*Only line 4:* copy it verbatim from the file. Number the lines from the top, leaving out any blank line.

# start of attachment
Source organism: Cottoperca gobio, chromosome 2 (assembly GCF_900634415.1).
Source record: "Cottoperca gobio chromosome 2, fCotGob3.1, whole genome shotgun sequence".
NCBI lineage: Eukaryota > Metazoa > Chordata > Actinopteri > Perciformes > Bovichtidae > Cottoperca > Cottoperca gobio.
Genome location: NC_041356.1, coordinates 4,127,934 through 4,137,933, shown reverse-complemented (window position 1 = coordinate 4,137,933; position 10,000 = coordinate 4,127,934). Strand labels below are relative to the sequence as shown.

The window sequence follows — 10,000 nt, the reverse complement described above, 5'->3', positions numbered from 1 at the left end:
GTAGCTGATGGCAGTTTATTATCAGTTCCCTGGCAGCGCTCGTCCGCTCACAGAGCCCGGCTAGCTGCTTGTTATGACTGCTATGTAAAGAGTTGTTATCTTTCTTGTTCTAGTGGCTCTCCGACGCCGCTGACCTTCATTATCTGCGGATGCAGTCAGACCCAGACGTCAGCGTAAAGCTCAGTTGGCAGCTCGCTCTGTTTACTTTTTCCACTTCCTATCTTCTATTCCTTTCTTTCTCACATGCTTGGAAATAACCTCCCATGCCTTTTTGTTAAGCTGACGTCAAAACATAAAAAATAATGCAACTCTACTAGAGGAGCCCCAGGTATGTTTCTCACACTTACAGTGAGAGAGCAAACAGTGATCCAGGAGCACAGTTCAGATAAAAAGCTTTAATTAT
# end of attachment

Genome location: NC_041356.1, coordinates 4,127,934 through 4,137,933, shown reverse-complemented (window position 1 = coordinate 4,137,933; position 10,000 = coordinate 4,127,934). Strand labels below are relative to the sequence as shown.